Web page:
Chickenpox is generally a mild virus causing primarily irritating skin lesions and itchiness. This virus, now part of the common childhood vaccines, may trigger a change that affects the nervous system, called Shingles. While this is more commonly associated with individuals who developed the disease naturally, those vaccinated for chickenpox (a modified live vaccine) can also develop this complication. However, it is generally thought to be much more mild if it does occur in vaccinated individuals.
Are other viruses a problem?
Could other viral infections lead to chronic problems? Yes — likely, many viral diseases cause chronic ill effects. Still, because these signs show up months to years after a viral infection, we often don’t associate the viral infection with the subsequent signs.
Ongoing research continues to investigate possible chronic symptoms associated with the flu (influenza). A recent study by the Veterans Affairs St. Louis Health Care System and the Washington University School of Medicine in St. Louis suggests that long-fluoccurs in addition to the more well-studied post-COVID syndromes. Long-term effects on the lungs are primarily appreciated and attributed to previous/recent influenza infections. Additional research is needed to understand better how common long-flu problems are in the general population.
Preventing viral infections
Prevention of any infection is key. However, it is not always reasonable or possible, especially when one doesn’t even know they have been exposed. Still, practicing proper hygiene, staying home when ill, not being around sick individuals, cooking food fully, getting enough sleep, and eating a balanced diet can help lessen one’s chance of developing a viral infection. For those viruses that have a successful vaccination available, make sure to stay current with your boosters.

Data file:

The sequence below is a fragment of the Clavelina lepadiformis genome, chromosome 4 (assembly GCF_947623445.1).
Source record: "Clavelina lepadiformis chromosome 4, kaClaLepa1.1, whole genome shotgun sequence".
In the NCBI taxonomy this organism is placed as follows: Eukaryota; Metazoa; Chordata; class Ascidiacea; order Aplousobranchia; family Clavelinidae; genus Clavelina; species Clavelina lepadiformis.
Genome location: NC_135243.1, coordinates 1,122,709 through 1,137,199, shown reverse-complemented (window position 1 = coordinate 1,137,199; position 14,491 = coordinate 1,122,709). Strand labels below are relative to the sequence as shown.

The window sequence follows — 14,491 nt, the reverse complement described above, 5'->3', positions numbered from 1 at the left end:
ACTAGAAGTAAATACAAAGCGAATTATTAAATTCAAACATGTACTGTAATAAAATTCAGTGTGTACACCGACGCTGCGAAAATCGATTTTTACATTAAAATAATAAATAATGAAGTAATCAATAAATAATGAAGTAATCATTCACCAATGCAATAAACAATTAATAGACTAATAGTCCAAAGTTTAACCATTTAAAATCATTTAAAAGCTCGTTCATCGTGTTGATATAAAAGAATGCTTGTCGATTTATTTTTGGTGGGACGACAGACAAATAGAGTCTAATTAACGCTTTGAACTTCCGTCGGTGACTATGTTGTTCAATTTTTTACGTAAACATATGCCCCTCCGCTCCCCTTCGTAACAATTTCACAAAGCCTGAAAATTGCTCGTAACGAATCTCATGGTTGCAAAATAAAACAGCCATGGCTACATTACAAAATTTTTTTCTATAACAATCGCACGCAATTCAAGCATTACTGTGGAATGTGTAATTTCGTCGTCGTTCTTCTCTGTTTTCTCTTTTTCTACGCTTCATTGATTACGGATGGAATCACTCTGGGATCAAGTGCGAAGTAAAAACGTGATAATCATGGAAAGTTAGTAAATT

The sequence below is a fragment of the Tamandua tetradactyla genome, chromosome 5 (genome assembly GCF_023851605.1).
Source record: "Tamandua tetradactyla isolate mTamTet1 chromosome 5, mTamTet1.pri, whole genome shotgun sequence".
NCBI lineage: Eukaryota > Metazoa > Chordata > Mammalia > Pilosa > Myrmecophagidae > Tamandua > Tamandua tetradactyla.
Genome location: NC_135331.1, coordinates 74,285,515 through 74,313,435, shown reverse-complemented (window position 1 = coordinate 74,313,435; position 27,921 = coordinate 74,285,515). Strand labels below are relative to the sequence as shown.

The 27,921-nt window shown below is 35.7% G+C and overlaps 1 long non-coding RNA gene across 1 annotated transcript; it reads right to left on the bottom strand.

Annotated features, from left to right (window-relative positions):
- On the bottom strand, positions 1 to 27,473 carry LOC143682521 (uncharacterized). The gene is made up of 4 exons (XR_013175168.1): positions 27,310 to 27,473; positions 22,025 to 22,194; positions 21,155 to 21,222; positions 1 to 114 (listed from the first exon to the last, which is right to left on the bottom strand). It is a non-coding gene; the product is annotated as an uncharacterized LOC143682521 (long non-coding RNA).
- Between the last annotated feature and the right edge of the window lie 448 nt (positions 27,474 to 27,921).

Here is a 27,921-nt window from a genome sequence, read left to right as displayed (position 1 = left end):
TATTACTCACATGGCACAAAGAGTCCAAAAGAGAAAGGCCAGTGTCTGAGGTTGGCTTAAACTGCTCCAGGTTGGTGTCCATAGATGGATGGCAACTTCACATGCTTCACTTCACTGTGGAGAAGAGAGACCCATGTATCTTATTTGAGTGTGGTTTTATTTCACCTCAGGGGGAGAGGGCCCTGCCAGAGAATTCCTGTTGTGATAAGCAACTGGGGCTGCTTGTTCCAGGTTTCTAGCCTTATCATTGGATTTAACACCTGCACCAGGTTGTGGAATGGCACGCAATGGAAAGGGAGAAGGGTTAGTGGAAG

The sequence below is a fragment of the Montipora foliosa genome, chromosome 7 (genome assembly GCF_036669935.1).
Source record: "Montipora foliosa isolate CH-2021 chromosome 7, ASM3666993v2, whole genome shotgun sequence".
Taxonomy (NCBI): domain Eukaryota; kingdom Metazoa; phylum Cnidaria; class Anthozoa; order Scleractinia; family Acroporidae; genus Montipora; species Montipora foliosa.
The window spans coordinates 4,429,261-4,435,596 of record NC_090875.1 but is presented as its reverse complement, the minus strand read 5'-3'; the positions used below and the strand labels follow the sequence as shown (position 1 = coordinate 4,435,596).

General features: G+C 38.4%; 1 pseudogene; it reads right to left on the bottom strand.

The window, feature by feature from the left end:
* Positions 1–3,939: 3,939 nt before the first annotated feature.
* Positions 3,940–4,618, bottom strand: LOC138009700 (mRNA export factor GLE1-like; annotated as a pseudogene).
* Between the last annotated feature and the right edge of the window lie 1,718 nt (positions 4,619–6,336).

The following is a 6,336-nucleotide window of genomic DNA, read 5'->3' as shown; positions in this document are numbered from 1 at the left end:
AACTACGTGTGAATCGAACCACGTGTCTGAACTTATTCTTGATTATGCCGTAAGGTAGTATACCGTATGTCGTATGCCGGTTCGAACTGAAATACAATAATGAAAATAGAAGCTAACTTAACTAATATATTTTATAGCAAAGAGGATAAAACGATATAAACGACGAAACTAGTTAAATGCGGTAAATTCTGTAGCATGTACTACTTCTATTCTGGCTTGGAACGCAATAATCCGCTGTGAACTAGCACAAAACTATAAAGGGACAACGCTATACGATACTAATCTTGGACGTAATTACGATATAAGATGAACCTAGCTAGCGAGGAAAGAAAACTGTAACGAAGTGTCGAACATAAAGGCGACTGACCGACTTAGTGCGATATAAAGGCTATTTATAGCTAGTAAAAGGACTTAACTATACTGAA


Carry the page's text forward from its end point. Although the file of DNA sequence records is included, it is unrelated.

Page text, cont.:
Dangers of viral infections
All infections, regardless of the cause (viral, bacterial, fungal, protozoal, etc.), have the potential for deadly effects. Viral infections alone may not be fatal, but in the right person, underlying conditions, genetic predispositions, certain viral strains, and other factors can lead to serious illness with long-lasting complications.
Sometimes, a virus remains in the body for life, while other times, the organism clears, but lingering effects remain. Complications from a viral illness can include secondary infections, including pneumonia, meningitis, or sepsis. Some viral conditions may require hospitalization, while others require just a day or two off from work and some rest.
The last words on viral infections
Most viral infections resolve without intervention. However, if you are sick for more than 3–5 days, are suffering from a very high fever that will not break, have underlying health conditions, or are at all concerned, seek medical attention.
Do not use supplements without consulting a healthcare provider, as not everyone is created equal. Many have no scientific evidence supporting use, can interact with medications, or worsen underlying conditions, and some may cause harm.
For common winter respiratory infections, especially those with a cough, you may be able to do a few home remedies to help you feel better while your body recovers. Generally, we have to wait out viral infections until our immune system does its job.